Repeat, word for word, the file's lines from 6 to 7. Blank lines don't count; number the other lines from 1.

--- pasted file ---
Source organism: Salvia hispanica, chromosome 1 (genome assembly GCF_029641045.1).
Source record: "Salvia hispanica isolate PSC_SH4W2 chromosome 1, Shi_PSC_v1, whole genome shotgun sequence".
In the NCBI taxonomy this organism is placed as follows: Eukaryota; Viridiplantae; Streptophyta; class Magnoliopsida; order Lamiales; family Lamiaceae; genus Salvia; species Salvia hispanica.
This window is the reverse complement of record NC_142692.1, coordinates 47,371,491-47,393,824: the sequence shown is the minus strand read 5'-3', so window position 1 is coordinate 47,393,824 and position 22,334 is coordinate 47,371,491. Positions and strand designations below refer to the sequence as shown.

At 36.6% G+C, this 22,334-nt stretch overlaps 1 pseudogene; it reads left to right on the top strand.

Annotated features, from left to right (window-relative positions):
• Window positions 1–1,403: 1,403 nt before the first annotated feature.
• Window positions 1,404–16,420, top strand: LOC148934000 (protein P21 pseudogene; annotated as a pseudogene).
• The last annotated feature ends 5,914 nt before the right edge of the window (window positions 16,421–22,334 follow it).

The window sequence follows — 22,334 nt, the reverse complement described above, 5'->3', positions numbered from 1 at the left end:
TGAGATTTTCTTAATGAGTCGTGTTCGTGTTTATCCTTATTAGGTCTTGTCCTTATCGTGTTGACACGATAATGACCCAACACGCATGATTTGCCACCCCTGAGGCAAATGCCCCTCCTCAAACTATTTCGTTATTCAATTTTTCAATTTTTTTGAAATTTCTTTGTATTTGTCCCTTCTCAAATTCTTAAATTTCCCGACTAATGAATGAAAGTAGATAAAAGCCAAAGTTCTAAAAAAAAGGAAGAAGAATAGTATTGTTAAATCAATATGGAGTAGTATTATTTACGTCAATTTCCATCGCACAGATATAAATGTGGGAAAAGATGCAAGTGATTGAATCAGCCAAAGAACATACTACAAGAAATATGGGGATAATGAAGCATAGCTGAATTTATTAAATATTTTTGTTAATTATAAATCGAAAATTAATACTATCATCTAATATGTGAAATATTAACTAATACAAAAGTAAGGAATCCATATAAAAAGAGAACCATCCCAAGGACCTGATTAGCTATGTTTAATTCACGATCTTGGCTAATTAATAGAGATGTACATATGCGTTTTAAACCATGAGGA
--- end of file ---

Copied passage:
Annotated features, from left to right (window-relative positions):
• Window positions 1–1,403: 1,403 nt before the first annotated feature.